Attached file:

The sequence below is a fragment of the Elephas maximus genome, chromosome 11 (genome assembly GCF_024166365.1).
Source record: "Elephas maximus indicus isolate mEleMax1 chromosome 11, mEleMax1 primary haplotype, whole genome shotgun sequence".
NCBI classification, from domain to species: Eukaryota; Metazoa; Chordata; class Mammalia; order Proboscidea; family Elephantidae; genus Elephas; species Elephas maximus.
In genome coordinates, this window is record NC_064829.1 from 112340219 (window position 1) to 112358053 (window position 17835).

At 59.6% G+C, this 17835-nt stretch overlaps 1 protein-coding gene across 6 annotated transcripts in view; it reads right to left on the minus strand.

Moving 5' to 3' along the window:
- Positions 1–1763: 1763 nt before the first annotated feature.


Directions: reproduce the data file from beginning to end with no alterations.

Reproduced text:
The sequence below is a fragment of the Elephas maximus genome, chromosome 11 (genome assembly GCF_024166365.1).
Source record: "Elephas maximus indicus isolate mEleMax1 chromosome 11, mEleMax1 primary haplotype, whole genome shotgun sequence".
NCBI classification, from domain to species: Eukaryota; Metazoa; Chordata; class Mammalia; order Proboscidea; family Elephantidae; genus Elephas; species Elephas maximus.
In genome coordinates, this window is record NC_064829.1 from 112340219 (window position 1) to 112358053 (window position 17835).

At 59.6% G+C, this 17835-nt stretch overlaps 1 protein-coding gene across 6 annotated transcripts in view; it reads right to left on the minus strand.

Moving 5' to 3' along the window:
- Positions 1–1763: 1763 nt before the first annotated feature.